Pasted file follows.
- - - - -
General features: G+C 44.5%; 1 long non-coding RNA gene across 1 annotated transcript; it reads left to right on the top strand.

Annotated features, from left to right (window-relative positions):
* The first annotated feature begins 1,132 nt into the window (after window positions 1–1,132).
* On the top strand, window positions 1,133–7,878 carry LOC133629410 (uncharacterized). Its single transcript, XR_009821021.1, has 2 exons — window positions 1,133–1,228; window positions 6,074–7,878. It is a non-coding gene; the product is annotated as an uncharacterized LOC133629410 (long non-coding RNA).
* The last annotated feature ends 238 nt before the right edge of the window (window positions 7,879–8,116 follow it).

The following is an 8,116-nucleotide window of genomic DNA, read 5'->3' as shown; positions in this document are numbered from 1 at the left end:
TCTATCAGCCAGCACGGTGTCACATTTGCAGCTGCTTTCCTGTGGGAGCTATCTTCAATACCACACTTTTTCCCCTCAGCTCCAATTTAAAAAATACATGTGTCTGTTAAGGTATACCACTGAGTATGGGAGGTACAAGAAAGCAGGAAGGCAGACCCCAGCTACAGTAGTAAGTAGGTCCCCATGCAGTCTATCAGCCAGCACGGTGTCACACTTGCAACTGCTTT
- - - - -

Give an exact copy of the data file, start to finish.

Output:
General features: G+C 44.5%; 1 long non-coding RNA gene across 1 annotated transcript; it reads left to right on the top strand.

Annotated features, from left to right (window-relative positions):
* The first annotated feature begins 1,132 nt into the window (after window positions 1–1,132).
* On the top strand, window positions 1,133–7,878 carry LOC133629410 (uncharacterized). Its single transcript, XR_009821021.1, has 2 exons — window positions 1,133–1,228; window positions 6,074–7,878. It is a non-coding gene; the product is annotated as an uncharacterized LOC133629410 (long non-coding RNA).
* The last annotated feature ends 238 nt before the right edge of the window (window positions 7,879–8,116 follow it).

The following is an 8,116-nucleotide window of genomic DNA, read 5'->3' as shown; positions in this document are numbered from 1 at the left end:
TCTATCAGCCAGCACGGTGTCACATTTGCAGCTGCTTTCCTGTGGGAGCTATCTTCAATACCACACTTTTTCCCCTCAGCTCCAATTTAAAAAATACATGTGTCTGTTAAGGTATACCACTGAGTATGGGAGGTACAAGAAAGCAGGAAGGCAGACCCCAGCTACAGTAGTAAGTAGGTCCCCATGCAGTCTATCAGCCAGCACGGTGTCACACTTGCAACTGCTTT